First and Last Name/s of Presenters

Shannon FarrellFollow

Mentor/s

Professor Stephen Burrows and Professor Jill Wellner

Participation Type

Paper Talk

Abstract

Sleep is vital for human beings and when this essential component is overlooked, the consequences are severe. These consequences do not simply target the person suffering from inadequate sleep, but rather have a spiral effect within the workplace. Inadequate sleep drastically increases work absenteeism, leading to major work productivity losses. The consequences of inadequate sleep transcend the detrimental physiological effects on the person and ultimately lead to a severe financial burden on the economy. Research has shown a correlation between various malaises and inadequate sleep. From cardiovascular disease, hypertension, and myocardial infarctions to uncontrolled diabetes and stroke, it is no wonder why the studies about adequate sleep are coming to the forefront. Sleep is a modifiable risk factor for each of these malaises and its importance should never be undermined. These malaises in addition to an overworked and exhausted person are leading to major increases in work absenteeism as well as decreased work productivity. These financial losses are stacking up and fast, leading to a major economic burden. The issue of inadequate sleep has gone unnoticed for far too long and its consequences are reaching a breaking point. Its increasing prevalence in the current society is only worsening the consequences within both the human body and the workplace. The time is now to stop this trend and start getting more sleep, in order to halt these taxing consequences on the physiology of human beings and the finances of the economy.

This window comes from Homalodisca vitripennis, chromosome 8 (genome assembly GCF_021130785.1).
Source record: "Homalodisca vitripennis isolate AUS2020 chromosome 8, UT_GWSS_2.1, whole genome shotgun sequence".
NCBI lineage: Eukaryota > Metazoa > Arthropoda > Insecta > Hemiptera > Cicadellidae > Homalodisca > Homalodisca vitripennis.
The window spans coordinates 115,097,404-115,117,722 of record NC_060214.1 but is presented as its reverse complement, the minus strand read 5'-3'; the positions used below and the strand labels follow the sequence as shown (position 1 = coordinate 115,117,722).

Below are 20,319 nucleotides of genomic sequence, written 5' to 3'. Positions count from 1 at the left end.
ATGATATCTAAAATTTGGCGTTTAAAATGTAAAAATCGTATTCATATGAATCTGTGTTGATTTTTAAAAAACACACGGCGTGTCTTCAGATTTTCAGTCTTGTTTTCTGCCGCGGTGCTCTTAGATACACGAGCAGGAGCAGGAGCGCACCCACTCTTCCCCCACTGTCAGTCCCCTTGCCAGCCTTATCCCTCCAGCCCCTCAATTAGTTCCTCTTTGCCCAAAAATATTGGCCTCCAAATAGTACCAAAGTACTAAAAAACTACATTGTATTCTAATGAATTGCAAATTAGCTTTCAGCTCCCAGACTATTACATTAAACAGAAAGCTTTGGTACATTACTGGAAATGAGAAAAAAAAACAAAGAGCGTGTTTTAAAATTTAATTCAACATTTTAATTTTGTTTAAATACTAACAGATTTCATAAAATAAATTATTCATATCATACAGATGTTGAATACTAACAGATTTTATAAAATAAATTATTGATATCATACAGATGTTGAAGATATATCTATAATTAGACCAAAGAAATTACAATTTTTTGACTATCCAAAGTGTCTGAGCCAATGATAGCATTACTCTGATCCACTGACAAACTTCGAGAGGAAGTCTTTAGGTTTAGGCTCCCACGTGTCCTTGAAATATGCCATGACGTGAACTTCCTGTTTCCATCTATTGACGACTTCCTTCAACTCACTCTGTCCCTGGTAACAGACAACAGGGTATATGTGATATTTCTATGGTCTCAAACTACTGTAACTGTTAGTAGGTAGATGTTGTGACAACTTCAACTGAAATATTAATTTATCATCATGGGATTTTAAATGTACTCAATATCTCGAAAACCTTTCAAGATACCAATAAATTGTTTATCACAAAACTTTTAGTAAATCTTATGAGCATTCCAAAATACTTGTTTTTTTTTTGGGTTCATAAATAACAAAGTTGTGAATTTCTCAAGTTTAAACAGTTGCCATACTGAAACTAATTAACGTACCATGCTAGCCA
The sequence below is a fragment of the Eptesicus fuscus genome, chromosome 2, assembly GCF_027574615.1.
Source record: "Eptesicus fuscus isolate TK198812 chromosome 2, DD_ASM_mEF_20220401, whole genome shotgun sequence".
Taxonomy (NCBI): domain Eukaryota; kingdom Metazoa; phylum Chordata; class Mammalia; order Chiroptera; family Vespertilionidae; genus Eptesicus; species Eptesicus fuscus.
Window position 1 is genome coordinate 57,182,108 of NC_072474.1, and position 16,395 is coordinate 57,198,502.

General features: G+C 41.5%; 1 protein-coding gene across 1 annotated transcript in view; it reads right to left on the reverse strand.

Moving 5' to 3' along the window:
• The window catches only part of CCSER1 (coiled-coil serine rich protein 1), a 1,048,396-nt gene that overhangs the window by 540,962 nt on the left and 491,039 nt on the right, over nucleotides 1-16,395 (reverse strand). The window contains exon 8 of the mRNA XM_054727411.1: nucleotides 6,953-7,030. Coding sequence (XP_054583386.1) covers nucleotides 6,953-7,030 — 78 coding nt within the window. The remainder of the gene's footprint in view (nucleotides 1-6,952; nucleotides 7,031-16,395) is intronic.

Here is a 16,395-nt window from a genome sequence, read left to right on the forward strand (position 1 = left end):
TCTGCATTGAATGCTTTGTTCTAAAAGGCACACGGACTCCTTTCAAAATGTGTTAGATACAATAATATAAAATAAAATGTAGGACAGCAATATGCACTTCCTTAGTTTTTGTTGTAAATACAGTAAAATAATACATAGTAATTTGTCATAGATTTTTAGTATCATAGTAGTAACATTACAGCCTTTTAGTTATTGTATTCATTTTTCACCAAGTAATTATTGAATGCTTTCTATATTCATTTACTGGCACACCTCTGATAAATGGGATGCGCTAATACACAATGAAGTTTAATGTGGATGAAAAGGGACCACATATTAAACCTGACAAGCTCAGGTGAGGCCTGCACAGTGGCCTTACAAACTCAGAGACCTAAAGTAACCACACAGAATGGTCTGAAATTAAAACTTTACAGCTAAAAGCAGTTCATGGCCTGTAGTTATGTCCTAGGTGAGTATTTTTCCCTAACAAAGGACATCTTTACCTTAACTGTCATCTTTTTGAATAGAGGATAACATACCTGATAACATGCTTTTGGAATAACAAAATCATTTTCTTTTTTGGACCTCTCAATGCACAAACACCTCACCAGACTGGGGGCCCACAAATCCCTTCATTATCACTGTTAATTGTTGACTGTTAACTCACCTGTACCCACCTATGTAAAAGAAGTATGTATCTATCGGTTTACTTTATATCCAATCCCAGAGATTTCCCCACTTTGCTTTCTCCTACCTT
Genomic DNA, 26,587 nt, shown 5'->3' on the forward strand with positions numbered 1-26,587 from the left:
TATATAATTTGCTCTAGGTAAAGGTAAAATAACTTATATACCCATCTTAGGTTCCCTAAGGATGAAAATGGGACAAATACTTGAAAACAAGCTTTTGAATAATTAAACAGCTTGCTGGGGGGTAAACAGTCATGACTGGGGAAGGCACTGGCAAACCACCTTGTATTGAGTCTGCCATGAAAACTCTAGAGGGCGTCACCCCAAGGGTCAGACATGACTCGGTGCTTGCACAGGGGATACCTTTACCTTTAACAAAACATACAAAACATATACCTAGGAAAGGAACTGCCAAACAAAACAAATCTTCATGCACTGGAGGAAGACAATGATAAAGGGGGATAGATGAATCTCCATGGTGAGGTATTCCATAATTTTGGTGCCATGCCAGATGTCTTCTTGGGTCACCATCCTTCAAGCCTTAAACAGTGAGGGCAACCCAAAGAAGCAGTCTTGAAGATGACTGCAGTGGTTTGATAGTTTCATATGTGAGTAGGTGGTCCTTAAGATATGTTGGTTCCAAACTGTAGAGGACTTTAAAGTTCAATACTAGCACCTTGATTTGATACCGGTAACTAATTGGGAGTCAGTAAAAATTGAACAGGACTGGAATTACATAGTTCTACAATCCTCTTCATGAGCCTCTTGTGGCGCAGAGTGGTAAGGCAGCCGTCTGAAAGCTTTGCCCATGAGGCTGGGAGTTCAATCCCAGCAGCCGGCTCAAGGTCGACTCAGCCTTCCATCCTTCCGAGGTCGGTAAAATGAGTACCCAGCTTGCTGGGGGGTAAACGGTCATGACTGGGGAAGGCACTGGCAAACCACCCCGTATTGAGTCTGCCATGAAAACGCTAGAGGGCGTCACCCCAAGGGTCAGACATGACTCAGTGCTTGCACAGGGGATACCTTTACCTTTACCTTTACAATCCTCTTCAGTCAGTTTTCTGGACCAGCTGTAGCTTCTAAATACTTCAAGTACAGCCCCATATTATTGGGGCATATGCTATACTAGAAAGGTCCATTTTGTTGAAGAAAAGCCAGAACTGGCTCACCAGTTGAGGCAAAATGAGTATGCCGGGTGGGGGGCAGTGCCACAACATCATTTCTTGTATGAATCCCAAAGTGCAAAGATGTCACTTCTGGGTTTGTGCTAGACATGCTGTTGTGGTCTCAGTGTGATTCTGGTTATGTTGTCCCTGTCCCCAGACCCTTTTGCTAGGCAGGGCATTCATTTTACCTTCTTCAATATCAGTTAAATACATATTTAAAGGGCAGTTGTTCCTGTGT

College and Major available

Nursing BSN

Course Name and Number, Professor Name

HN-300-G: Honors Capstone Professors Stephen Burrows & Jill Wellner

Location

Digital Commons

Start Day/Time

5-5-2021 1:00 PM

End Day/Time

5-5-2021 4:00 PM

Students' Information

Shannon Farrell, Nursing Major, Class of 2022, Honors Student.

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May 5th, 1:00 PM May 5th, 4:00 PM

The Detrimental Effects of Inadequate Sleep on the Economy

Digital Commons

Sleep is vital for human beings and when this essential component is overlooked, the consequences are severe. These consequences do not simply target the person suffering from inadequate sleep, but rather have a spiral effect within the workplace. Inadequate sleep drastically increases work absenteeism, leading to major work productivity losses. The consequences of inadequate sleep transcend the detrimental physiological effects on the person and ultimately lead to a severe financial burden on the economy. Research has shown a correlation between various malaises and inadequate sleep. From cardiovascular disease, hypertension, and myocardial infarctions to uncontrolled diabetes and stroke, it is no wonder why the studies about adequate sleep are coming to the forefront. Sleep is a modifiable risk factor for each of these malaises and its importance should never be undermined. These malaises in addition to an overworked and exhausted person are leading to major increases in work absenteeism as well as decreased work productivity. These financial losses are stacking up and fast, leading to a major economic burden. The issue of inadequate sleep has gone unnoticed for far too long and its consequences are reaching a breaking point. Its increasing prevalence in the current society is only worsening the consequences within both the human body and the workplace. The time is now to stop this trend and start getting more sleep, in order to halt these taxing consequences on the physiology of human beings and the finances of the economy.

 

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